The first thing you need to realize about Schlafly is that she was wealthy—very wealthy. Her husband was a successful lawyer in St. Louis. She liked to say that she never held a paying job after she married, but she didn’t need to. Her home was beautifully furnished, and for our interview, she was dressed conservatively and tastefully in light blue in what was undoubtedly a designer suit. She sat beneath a portrait of herself over the fireplace. Her upswept hair was in the same recognizable style she wore for decades. An African-American maid in a white apron served us coffee and cookies (I swear I am not making this up).

I thought I would be able to trap her into admitting something positive about the ERA. I was totally out of her league—and frustrated.

She repeated many of her talking points: how women need protective labor laws, even if it means they make less money. She said the real heroes for women were inventors such as Thomas Edison, who brought electricity into people’s homes; Elias Howe, who invented the sewing machine; and Clarence Birdseye, who perfected methods of freezing food. Her basic belief boiled down to: “Women have babies and men don’t have babies. There’s no way you can get away from that role.”

When it came to the ERA, she brought up her usual arguments: the horrors of unisex bathrooms, the fears that men could abandon wives with impunity; the dangers of women being drafted into the military. I asked if she valued her daughters’ lives more than those of her sons. “For those who feel a moral obligation to serve, I think they should go sign up,” she answered. “Did you see any women demonstrating during the Vietnam War for their rights to be treated just like men?”

Schlafly ran for Congress twice, in 1952 and 1970 (“I came very close in 1970,” she told me). She traveled constantly during the anti-ERA fight, testifying in 30 state legislatures against the ERA, even though the youngest of her six children was only 11. The woman who made her name touting the benefits of the traditional family left her family at home for her political work. But her wealth allowed her to hire household help and a personal assistant.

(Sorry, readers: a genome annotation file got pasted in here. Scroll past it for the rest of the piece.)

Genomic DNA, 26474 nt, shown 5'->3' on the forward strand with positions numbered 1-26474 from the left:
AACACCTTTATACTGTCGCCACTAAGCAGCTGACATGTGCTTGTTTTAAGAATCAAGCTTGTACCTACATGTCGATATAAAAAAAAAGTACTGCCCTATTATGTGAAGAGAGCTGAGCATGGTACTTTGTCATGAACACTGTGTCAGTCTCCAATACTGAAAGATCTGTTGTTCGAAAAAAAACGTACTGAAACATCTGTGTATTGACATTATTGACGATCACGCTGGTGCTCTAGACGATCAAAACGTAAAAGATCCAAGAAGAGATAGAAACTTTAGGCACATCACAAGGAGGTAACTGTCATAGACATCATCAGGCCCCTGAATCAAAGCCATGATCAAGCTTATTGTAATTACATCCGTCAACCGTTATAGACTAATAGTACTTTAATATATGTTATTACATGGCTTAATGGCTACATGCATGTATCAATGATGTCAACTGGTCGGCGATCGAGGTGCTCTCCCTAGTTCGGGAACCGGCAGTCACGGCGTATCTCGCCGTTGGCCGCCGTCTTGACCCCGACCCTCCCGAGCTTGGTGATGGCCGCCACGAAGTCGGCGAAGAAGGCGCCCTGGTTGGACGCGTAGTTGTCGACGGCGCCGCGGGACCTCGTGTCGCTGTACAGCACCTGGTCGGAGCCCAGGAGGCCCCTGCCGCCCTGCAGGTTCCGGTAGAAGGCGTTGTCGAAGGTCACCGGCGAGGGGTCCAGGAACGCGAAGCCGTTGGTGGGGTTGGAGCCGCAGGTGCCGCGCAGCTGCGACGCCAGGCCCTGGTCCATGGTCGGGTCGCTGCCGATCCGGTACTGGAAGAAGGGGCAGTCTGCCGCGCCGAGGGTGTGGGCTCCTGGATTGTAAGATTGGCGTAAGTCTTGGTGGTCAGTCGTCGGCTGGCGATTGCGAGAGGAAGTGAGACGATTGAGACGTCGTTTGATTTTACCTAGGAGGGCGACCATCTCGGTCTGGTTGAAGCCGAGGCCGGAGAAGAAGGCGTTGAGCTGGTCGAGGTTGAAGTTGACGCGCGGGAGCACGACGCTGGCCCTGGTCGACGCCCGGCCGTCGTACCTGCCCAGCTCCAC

During the 1970s, Schlafly earned a law degree while sabotaging the ERA and working to elect Ronald Reagan president. Hillary Clinton also earned a law degree, but she was going undercover to expose segregated schools in Alabama. She was joining the board of the Legal Services Corporation and working for the Children’s Defense Fund. She was founding the Arkansas Advocates for Children and Families, teaching law school, becoming a partner at the Rose Law Firm, and serving as first lady of Arkansas.

There have been 29 Democratic and 17 Republican women senators. Nearly 300 women have served as representatives in the House. The total number of congresswomen was stuck in the single digits and low teens for each session until the 1970s, then it started climbing. There are 84 women serving in the House today, the vast majority of them Democrats.

On the whole, I think our side is winning.

The ERA never was added to the Constitution, but nearly every other policy Schlafly railed against is now ensconced in law. Marriage equality is legal across 50 states. Abortion is still allowed. Women are now eligible for combat. And yes, men and women sometimes use the same bathrooms.

According to Snopes, Schlafly never uttered the line that many are attributing to her right now: “There will be a woman president over my dead body.” She actually endorsed Minnesota Republican Rep. Michele Bachmann in the 2012 election. Nevertheless, if and when Hillary Clinton takes the oath of office, Schlafly won’t be there to seethe.

And on one level, we can thank the political activist—and unwitting feminist—Phyllis Schlafly.

Originally posted on Daily Kos on Sept. 11, 2016.